Experimental pig study confirms the high virulence of the recently emerged PRRSV 1-4-4 L1C variant strain

This is our Friday rubric: every week a new Science Page from the Bob Morrison’s Swine Health Monitoring Project. The previous editions of the science page are available on our website.

In today’s Science Page we learn about the findings of a study conducted by researchers at Iowa State University inoculating pigs with the 1-4-4 L1C variant.


Since October 2020, high mortality and morbidity of pigs associated with PRRSV have been observed in U.S. swine farms. ORF5 sequence analysis suggested that the detected PRRS viruses from these cases had a 1-4-4 RFLP pattern and formed a distinct cluster within the Lineage 1C; these PRRS viruses were tentatively referred to as “1-4-4 L1C variant” or “L1C variant”. However, no unequivocal experimental data was available to confirm the perception that the 1-4-4 L1C variant is more virulent than other PRRSV strains. The objective of this study was to experimentally characterize the pathogenicity and transmissibility of PRRSV 1-4-4 L1C variant strain in comparison with other PRRSV strains.

Materials and Methods 

In 2020-2021, most RFLP 1-4-4 PRRSVs belonged to L1A, L1C variant, L1C non-variant, and L1H sublineages in the U.S. Thus, in this study, four 1-4-4 PRRSV strains (L1C variant, L1C non-variant, L1A, and L1H) and one previously described virulent PRRSV 1-7-4 L1A strain were included for comparison. Seventy-two 3-week-old PRRSV-naive pigs were blocked by weight and randomly divided into 6 groups with 12 pigs per group. Forty-eight pigs (8/group) were for inoculation and 24 pigs (4/group) served as contact pigs. After one-week acclimation, 8 pigs in each group were inoculated with the corresponding virus (10^6 TCID50/pig, based on titration in ZMAC cells) or negative media intramuscularly and intranasally. At 2 days post inoculation (DPI), contact pigs were added to the pen adjacent to the inoculated pigs in each room. Daily temperature and clinical signs were recorded. Serum and oral fluids were collected at 0, 2, 4, 7, 10, 14, 21 and 28 DPI. Pigs were necropsied at 10 & 28 DPI.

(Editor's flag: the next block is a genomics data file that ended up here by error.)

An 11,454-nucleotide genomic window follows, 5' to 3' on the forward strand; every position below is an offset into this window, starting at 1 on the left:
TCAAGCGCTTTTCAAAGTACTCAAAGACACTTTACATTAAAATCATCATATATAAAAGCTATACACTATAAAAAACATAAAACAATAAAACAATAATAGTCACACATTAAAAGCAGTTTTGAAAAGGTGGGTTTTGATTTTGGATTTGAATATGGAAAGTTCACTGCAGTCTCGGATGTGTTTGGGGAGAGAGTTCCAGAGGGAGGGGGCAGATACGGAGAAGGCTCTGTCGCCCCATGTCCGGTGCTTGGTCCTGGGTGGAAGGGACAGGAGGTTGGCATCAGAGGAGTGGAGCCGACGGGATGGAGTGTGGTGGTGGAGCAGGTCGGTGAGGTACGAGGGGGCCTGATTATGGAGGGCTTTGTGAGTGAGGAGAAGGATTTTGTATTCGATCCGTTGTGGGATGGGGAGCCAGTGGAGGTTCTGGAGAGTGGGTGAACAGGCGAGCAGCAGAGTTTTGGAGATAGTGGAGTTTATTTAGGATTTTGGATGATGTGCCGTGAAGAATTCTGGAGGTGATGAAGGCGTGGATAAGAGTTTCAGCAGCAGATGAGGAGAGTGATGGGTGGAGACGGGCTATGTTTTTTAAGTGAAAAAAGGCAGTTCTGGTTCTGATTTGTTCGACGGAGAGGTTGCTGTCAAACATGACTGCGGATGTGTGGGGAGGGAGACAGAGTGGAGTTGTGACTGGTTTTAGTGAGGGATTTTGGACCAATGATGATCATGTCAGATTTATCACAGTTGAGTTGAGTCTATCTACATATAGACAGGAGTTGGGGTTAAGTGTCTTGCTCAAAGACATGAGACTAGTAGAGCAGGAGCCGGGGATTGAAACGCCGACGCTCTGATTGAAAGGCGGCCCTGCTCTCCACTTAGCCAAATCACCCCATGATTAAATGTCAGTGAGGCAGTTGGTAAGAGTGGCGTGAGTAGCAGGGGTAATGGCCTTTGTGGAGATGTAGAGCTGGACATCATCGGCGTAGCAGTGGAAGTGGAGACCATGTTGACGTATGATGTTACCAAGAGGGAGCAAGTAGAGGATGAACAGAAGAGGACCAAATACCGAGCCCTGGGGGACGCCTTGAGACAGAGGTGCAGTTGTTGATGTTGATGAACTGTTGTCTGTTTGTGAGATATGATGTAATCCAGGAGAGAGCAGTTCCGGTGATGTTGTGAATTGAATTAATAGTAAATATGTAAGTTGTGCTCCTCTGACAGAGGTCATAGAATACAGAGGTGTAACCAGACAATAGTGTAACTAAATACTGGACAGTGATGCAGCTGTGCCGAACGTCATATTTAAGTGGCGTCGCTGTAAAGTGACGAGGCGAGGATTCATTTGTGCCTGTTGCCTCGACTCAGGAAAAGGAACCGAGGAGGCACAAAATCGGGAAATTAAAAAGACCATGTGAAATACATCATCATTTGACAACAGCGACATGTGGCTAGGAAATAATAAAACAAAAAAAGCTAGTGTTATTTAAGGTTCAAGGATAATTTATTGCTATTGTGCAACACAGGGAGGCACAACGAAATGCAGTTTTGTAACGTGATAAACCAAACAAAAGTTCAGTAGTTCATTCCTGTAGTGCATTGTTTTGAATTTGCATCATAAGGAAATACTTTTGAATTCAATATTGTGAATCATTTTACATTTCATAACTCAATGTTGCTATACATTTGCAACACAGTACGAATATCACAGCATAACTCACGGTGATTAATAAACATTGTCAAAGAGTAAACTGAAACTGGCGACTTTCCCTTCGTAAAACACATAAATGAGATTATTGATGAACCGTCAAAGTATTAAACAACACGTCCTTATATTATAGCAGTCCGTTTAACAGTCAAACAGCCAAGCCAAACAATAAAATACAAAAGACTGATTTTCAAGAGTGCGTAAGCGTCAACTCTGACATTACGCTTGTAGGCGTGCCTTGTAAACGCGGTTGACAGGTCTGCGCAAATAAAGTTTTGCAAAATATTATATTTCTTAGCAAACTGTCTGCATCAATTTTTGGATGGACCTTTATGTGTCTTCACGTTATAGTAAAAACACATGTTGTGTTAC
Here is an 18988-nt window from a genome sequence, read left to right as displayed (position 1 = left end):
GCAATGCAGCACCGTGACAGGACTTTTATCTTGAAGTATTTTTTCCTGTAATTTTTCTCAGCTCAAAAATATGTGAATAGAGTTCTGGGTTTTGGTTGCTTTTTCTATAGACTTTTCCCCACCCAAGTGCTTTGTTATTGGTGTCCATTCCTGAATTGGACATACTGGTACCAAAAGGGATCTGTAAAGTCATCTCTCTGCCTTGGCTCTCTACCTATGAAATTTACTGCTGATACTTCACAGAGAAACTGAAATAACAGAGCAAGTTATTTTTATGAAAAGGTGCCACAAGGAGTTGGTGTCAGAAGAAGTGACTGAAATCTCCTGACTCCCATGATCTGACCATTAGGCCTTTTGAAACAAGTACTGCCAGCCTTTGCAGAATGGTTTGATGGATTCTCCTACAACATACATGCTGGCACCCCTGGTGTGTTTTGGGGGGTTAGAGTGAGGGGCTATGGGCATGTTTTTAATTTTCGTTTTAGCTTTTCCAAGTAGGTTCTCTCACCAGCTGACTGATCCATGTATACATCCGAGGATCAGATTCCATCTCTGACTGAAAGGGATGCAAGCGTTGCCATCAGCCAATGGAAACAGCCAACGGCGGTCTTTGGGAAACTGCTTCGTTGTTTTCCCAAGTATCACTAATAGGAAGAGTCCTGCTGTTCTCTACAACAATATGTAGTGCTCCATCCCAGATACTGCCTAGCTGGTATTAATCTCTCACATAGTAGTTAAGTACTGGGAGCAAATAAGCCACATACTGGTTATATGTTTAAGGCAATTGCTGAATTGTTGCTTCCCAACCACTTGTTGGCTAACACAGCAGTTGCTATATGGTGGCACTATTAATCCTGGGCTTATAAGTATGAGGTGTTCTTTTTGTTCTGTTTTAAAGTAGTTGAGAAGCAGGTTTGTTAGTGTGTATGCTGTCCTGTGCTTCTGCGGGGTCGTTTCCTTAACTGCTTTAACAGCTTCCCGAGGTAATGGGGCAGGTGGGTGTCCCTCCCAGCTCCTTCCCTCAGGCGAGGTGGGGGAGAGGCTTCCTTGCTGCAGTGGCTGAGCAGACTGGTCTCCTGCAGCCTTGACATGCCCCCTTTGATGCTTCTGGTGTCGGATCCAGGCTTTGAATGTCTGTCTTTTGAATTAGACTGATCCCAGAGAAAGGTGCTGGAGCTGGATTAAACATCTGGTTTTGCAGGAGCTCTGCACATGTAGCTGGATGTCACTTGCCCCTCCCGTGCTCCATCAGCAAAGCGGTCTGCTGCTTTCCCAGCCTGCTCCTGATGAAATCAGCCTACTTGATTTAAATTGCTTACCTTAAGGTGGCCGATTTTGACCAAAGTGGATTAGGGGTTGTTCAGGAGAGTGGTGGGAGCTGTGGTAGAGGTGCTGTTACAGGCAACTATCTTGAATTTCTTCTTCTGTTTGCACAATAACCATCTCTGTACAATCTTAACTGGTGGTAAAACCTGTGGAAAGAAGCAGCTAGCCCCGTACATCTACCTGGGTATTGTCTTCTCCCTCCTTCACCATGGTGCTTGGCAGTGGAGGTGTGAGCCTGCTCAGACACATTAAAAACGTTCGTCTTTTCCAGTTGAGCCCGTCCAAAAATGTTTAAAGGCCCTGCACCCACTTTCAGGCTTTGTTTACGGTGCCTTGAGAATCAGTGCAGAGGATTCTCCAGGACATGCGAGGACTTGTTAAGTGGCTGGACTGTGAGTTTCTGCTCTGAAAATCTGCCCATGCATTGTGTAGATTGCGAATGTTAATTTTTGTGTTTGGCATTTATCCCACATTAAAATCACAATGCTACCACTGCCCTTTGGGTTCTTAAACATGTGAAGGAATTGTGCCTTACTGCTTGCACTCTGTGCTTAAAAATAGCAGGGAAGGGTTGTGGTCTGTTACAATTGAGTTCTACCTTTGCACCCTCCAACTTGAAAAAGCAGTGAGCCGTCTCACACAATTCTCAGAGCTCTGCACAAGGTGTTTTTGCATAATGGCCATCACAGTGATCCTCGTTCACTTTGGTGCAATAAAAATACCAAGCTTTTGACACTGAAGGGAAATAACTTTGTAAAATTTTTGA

The 1-4-4 L1C variant-inoculated pigs became more anorectic and lethargic, had higher mortality, had higher fraction of pigs with fever (>40°C) during 0-10 DPI, and had significantly higher average temperature than other virus-inoculated groups at several time points. The mean average daily weight gain in 1-4-4 L1C variant-inoculated group was numerically higher but not statistically significant compared to other virus-inoculated groups. The 1-4-4 L1C variant-inoculated group had significantly higher viremia levels compared to all other virus-inoculated groups at 2 DPI. The same trend of viremia level was found in contact pigs at 2 days post contact (DPC). 4/4, 2/4, 2/4, 0/4, and 2/4 Contact pigs in the 1-4-4 L1C variant, 1-4-4 L1C non-variant, 1-4-4 L1A, 1-4-4 L1H, and 1-7-4 L1A groups became viremic at 2 DPC, respectively, implying the potential higher transmissibility of the 1-4-4 L1C variant virus. There were more severe gross lung lesions (percentage of interstitial pneumonia) in the 1-4-4 L1C variant-inoculated group compared to others except for the 1-7-4 L1A group at 10 DPI. The differences of microscopic lung lesion score and PRRSV IHC score in lung tissues at 10 DPI were not statistically significant between virus-inoculated groups. 

Discussion and Conclusion 

This study provides experimental data in weaned pigs regarding the clinical impact, pathogenicity, and transmissibility of the newly emerged 1-4-4 L1C variant strain, along with comparisons with other PRRSV strains. The findings from this experimental study align with what field veterinarians observed for the L1C variant outbreak and confirm that the 1-4-4 L1C variant is highly virulent in weaned pigs. The higher number of contact pigs becoming viremic at 2 days post contact implies that the L1C variant strain may have higher transmissibility than other PRRSV strains. However, it is complicated to assess virus transmissibility accurately, and the result needs to be confirmed with a study involving more pigs. Future studies are needed to investigate the protective efficacy of PRRS MLV vaccines against the 1-4-4 L1C variant strain.


We would like to acknowledge Iowa Pork Producers Association (IPPA) and Dr. Chris Rademacher for funding this study. We thank Besty Armenta Leyva, Berenice Munguía-Ramírez, Grzegorz Tarasiuk, Loni Schumacher, Ethan Aljets, Joseph Thomas, Jinhui Zhu, Wannarat Yim-im, Vivian Flores, and Jolie L. Frenier for the help with the pig study and laboratory testing. We thank Fangshu Ye for the help with statistical analyses. We also appreciate the Iowa State University Laboratory Animal Resources staff for helping with the animal work. 

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